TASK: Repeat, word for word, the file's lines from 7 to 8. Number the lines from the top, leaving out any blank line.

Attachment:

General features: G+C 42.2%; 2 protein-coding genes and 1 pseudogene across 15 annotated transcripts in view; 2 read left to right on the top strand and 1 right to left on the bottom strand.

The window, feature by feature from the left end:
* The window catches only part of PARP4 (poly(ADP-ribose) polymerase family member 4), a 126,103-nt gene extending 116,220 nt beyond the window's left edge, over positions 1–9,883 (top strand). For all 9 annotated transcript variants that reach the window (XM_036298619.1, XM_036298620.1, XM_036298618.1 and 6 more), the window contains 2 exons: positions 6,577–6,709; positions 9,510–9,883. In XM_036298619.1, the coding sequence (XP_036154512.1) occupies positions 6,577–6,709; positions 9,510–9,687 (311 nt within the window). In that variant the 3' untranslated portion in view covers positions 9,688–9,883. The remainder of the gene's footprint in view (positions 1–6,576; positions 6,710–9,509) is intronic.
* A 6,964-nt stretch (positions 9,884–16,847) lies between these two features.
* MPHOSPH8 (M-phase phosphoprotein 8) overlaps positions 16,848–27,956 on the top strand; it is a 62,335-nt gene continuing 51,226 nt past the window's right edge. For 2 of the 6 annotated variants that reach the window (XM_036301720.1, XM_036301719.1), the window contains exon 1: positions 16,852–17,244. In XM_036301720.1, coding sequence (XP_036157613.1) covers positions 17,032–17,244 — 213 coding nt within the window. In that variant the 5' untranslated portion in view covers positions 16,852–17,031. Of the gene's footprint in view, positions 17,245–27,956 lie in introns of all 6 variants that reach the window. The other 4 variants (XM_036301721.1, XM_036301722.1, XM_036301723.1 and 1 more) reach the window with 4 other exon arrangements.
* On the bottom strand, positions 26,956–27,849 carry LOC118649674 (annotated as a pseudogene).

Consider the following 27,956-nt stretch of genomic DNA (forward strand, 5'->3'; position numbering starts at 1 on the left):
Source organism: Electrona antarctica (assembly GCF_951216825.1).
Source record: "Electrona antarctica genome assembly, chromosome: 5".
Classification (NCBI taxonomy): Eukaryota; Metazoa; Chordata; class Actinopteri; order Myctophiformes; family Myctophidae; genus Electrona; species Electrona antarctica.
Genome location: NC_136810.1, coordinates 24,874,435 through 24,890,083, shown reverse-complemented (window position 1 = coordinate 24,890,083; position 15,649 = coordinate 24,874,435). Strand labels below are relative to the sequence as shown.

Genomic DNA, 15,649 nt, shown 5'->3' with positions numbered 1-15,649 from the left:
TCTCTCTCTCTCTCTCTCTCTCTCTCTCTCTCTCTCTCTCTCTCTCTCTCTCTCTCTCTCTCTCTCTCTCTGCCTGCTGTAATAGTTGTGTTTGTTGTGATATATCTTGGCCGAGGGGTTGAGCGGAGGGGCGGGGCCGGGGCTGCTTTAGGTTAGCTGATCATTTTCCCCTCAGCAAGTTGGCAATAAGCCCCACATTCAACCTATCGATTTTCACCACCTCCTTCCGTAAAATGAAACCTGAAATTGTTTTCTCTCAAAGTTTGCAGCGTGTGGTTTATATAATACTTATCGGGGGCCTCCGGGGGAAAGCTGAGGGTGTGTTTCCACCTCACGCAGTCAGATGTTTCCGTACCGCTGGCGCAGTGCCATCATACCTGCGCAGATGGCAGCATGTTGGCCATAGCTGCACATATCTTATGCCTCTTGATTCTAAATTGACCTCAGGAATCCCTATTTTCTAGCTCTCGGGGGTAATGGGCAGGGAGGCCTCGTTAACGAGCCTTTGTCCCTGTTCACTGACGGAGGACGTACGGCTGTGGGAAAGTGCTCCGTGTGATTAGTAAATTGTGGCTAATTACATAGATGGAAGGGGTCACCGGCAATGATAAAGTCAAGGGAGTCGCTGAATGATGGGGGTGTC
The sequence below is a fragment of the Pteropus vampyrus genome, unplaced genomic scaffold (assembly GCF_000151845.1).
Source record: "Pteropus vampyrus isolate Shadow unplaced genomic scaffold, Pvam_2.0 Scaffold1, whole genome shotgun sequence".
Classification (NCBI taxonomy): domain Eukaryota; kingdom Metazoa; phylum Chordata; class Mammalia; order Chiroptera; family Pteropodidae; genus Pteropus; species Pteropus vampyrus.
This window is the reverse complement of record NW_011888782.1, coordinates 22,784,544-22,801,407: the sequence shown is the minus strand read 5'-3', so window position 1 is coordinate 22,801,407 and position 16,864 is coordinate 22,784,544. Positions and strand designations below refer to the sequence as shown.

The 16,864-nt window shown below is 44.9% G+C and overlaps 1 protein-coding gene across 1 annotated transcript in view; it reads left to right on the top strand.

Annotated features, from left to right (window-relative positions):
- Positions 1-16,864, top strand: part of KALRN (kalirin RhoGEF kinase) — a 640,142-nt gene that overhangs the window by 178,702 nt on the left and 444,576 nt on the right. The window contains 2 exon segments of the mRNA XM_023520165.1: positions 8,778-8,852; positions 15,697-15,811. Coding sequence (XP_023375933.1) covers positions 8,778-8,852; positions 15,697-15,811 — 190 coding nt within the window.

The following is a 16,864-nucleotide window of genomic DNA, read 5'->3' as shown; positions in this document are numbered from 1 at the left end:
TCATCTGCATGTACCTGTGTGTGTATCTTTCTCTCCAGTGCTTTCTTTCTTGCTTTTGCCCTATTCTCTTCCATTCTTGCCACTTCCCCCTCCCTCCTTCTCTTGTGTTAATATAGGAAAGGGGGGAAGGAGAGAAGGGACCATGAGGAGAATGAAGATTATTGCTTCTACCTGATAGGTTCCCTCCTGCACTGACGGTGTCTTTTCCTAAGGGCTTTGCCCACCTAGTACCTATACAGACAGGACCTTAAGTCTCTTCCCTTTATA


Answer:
Consider the following 27,956-nt stretch of genomic DNA (forward strand, 5'->3'; position numbering starts at 1 on the left):
Source organism: Electrona antarctica (assembly GCF_951216825.1).